True to his school, attorney Lewin to be honored

Washington lawyer Nathan Lewin will receive an award from Yeshiva University High School for Boys in New York on Feb. 28.

Washington attorney Nathan Lewin won’t admit it, but when it comes to languages and the law, he’s a natural.

That much was clear to Daniel Chill, a friend of Lewin’s all the way back to Yeshiva University High School for Boys in New York, where they met.

Chill, 80, called Lewin an “English literature maven” and an “analytical giant,” saying his friend could have been a literary scholar had he pursued the subject beyond high school.

Lewin, 81, who graduated from Yeshiva University High School in 1953, will be one of six honorees at the school’s Annual Dinner of Tribute on Feb. 28. Lewin will receive the school’s inaugural Centennial Leadership Award.

Lewin, a Washington fixture, has argued multiple times before the Supreme Court. His clients have included former President Richard Nixon, Beatle John Lennon and the Lubavitcher Rebbe, Menachem M. Schneerson.

“He serves as an exemplary role model to our students and alumni, and truly embodies the mission of Yeshiva University High Schools,” Miriam Goldberg, who chairs the school’s board of trustees, wrote in an email.

Chill, a New York attorney, called his friend of 61 years one of the “great people in my life.” He recalled that they became friends almost instantly upon discovering they were both intellectuals.

“He’s a very fascinating guy to talk to about all kinds of subjects,” Chill said. “He’s one of the warmest people you could ever run into. I wouldn’t have the patience to talk to certain folks, but he’d sit and talk to anybody about anything.”

After the two finished their undergraduate studies at Yeshiva College in 1957, they went their separate ways for law school. Lewin headed to Harvard while Chill went to Yale. But they stayed in touch, with Chill often referring criminal cases to his friend in Washington. Chill, who handles government and administrative matters in his New York firm, said Lewin was instrumental in helping him with a case involving redistricting in New York State following the 1990 census.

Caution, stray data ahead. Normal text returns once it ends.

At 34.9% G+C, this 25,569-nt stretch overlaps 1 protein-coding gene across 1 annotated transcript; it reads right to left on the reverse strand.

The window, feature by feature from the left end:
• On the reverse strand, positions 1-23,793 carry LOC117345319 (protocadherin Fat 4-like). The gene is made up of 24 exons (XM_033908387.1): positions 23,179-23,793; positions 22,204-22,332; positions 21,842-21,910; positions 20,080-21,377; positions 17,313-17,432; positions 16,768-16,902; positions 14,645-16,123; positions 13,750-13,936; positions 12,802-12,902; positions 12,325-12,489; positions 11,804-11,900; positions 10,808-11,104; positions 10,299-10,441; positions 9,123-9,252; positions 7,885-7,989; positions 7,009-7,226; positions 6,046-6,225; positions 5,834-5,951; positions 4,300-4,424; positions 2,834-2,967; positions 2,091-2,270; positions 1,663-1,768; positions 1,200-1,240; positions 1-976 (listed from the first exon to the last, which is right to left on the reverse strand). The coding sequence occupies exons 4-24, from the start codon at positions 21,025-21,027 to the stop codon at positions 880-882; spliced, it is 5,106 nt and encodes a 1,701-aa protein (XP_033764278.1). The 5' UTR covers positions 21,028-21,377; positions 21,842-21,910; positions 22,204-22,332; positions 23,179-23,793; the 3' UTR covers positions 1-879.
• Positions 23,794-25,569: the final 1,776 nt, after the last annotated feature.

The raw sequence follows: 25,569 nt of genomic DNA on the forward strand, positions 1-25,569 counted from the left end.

Chill said he also gets together with Lewin at least a dozen times a year. Most recently they attended a reception for Supreme Court Justice Elena Kagan, where Lewin introduced Chill to the justice.

Lewin said what motivates him is not the bar, but the bima.

“What gets me out of bed in the morning is going to shul,” he said. “One of my skills is I’m a gabbai of the early morning minyan at Beth Sholom [Congregation in Potomac].”

Lewin said he was “honored and humbled” when he learned he would receive the award from his highschool.

“I suppose it is the interesting mix of the litigations and the other matters that I’m involved in in the Jewish and non-Jewish worlds,” he said, speculating on why he was chosen.

Lewin said he is “delighted” to be law partners with his daughter, Alyza, and hopes younger lawyers will pursue pro bono work as he and his daughter have.

He said economic necessities mean young lawyers typically have little time or energy to take on cases for free. Lewin advised:  “Try the course of pro bono work even if you don’t get rich doing it.”

Asked what he hopes his mark on the world has been, he said, “I try to benefit Am Yisrael [the people of Israel] using the legal skills that I was taught and, thank God, fortunate enough to be competent in.”

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